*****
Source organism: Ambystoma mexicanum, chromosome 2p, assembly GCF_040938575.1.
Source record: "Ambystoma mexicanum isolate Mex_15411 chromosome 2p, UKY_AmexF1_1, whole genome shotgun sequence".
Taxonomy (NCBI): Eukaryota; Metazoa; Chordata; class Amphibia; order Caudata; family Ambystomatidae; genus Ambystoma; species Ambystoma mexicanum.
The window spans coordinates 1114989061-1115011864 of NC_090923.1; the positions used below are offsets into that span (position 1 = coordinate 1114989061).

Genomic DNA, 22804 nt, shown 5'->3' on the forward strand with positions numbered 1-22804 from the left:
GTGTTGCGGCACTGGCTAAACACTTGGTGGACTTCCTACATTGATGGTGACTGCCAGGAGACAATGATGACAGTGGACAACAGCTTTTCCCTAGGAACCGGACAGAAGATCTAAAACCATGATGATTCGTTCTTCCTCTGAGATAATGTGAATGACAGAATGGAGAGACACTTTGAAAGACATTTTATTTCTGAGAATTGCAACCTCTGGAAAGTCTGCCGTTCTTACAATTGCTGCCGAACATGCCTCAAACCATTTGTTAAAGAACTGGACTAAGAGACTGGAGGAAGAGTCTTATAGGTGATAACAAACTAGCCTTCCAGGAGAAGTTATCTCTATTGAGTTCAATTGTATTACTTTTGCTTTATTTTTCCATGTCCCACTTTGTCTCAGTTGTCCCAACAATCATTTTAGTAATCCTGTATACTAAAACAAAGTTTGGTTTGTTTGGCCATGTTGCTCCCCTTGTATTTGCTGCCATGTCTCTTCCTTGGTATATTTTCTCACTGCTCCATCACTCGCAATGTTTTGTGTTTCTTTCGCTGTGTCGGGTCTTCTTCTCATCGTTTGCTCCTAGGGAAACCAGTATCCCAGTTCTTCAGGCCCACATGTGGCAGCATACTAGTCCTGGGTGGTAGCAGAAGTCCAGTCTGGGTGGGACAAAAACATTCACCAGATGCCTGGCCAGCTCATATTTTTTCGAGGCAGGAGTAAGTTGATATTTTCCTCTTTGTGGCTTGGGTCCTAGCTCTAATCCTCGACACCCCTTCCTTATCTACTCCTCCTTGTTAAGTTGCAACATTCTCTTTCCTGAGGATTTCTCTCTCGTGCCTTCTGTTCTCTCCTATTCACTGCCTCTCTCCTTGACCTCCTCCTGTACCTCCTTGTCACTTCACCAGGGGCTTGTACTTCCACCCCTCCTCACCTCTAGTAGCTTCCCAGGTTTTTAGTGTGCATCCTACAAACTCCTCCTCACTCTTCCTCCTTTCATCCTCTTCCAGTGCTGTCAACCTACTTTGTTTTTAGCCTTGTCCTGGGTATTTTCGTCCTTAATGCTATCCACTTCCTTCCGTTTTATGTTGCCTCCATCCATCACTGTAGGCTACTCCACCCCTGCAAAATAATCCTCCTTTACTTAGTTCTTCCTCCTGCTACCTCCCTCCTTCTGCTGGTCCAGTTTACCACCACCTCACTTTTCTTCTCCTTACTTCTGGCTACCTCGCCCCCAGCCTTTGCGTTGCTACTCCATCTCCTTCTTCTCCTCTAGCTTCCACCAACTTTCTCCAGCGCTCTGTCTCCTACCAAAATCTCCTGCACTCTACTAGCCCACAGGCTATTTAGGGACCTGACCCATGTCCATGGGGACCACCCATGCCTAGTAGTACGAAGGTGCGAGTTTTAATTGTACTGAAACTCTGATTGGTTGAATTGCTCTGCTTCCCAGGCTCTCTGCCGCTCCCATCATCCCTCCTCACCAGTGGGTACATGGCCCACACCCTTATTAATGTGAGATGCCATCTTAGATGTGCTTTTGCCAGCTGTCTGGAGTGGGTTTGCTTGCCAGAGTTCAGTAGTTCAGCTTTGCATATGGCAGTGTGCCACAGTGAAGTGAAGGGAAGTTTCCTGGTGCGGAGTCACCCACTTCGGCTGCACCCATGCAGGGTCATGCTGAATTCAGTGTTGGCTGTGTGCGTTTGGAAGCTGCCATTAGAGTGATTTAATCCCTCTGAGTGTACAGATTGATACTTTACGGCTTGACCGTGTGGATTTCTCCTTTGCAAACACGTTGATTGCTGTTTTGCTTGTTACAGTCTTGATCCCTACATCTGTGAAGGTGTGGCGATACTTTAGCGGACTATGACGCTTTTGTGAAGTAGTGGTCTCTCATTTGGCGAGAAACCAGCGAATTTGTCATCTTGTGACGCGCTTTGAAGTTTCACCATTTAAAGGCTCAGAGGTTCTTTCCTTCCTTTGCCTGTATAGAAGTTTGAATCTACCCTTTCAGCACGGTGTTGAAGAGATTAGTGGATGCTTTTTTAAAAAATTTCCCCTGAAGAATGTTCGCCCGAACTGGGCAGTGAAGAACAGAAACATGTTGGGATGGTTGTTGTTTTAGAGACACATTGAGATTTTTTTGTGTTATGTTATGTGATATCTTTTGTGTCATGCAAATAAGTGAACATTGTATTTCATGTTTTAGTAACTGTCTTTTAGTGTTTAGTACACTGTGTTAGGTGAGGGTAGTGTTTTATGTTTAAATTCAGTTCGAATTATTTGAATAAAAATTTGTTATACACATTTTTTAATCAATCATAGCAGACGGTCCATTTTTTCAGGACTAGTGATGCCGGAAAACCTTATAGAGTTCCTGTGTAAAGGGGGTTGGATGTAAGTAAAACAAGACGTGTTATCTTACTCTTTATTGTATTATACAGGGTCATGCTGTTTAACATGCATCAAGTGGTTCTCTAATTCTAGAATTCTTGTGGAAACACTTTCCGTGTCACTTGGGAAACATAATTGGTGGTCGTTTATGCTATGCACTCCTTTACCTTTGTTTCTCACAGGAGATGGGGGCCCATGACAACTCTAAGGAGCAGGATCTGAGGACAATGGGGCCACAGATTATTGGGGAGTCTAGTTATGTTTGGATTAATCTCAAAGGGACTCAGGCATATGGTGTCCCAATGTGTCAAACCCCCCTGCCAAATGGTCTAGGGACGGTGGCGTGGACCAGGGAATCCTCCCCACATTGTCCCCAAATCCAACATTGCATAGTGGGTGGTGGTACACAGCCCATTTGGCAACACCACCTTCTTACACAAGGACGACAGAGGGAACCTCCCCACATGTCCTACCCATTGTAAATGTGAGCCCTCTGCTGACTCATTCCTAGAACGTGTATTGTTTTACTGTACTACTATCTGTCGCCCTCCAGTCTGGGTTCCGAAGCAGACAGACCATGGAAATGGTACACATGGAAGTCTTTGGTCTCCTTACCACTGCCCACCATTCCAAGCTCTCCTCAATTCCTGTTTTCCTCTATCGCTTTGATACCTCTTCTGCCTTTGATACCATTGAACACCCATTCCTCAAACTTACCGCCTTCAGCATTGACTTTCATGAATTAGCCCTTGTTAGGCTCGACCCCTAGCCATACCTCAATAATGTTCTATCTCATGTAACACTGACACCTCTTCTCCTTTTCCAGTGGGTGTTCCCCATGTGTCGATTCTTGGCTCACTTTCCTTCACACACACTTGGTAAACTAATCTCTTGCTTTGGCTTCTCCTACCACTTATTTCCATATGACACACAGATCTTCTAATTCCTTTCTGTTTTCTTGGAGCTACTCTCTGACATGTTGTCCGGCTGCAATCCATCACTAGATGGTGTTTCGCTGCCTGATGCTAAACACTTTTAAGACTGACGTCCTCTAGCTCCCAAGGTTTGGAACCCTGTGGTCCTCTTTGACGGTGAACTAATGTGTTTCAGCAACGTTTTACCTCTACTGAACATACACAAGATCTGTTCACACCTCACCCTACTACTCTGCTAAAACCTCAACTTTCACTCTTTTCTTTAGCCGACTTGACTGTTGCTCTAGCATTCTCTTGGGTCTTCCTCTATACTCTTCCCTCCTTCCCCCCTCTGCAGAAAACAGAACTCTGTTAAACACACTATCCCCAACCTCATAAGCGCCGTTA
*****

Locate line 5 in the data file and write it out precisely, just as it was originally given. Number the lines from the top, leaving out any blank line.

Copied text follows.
Genomic DNA, 22804 nt, shown 5'->3' on the forward strand with positions numbered 1-22804 from the left: